For those of my readers who are in southwest lower Michigan, or even south lower Michigan, or west lower Michigan, or maybe even just the upper Midwest, you know all about this summer’s drought. Arguably, this was one of the worst droughts since 1988. Around here, we went 62 days of a half inch of precipitation per day or less … 59 of which registered less than one-tenth of an inch of precipitation (does dew count?).
Meanwhile, the Gulf Coast was enjoying a seemingly non-existent hurricane season. Where Katrina roared through 2 years ago, residents were now relaxing without visiting NOAA on an hourly basis.
But it seems that certain patterns in life require one to suffer so the other may prosper. The intro to this is a good case in point. For Michigan to enjoy a healthy, lush, non-drought summer, the Gulf Coast must experience hurricanes. And on the converse, for the Gulf Coast to enjoy a mild, non-hurricane summer, we northern Midwesterners must watch as our yards turn crispy and water hazards become sand traps.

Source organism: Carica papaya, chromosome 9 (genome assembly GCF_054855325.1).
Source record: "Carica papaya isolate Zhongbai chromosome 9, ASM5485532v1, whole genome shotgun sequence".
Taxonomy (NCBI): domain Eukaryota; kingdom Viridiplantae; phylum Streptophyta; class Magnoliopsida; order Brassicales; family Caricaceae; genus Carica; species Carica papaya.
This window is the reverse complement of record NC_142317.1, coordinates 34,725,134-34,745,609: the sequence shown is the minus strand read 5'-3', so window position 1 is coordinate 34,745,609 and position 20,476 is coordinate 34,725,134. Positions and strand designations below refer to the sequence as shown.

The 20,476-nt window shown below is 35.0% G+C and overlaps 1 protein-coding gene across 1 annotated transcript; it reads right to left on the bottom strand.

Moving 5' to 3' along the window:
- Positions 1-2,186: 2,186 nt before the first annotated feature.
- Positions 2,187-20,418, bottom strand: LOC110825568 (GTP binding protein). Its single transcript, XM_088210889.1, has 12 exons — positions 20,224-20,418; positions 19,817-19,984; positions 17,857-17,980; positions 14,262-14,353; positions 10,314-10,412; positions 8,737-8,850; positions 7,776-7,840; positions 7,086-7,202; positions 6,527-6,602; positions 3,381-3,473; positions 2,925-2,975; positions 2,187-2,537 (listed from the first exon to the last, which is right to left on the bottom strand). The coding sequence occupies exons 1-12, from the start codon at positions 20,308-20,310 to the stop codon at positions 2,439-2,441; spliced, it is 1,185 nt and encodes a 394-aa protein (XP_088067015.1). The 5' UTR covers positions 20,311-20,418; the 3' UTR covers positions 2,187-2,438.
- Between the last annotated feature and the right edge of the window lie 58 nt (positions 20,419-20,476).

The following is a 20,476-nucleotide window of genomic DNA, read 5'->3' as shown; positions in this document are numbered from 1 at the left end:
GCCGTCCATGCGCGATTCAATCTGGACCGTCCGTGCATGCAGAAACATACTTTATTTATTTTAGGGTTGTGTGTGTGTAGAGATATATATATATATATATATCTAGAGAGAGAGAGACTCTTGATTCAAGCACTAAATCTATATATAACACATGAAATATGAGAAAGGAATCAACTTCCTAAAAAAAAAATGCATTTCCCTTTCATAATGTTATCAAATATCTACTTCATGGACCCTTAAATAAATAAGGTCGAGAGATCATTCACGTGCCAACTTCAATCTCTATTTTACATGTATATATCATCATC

This is not the only suffering-benefitting scenario in this world, though. In living organisms, this is similar to what is sometimes referred to as a parasitic relationship. The most basic examples are mosquitoes or worms to mammals. These parasites prosper while the mammal suffers.
But this theory can transcend many spheres. Chinese (and other) sweatshops. The workers suffer, while the corporations prosper. Cancer. The body dies while the disease grows. Gangs. Communities suffer while the groups thrive.
Sometimes we take for granted our prosperity. This summer, as we were (at first) rejoicing for the rain, and then perhaps cursing the fact that it wouldn’t stop, it was easy to overlook the connection half-way across the country where Tropical Storm Erin, followed shortly by Hurricane Dean battered the Gulf Coast.
Not all events or instances occur because somewhere something or somebody else is bearing the burden of your success. But every once in a while, it doesn’t hurt to take stock of your prosperity in the greater scheme of things and acknowledge how you got there.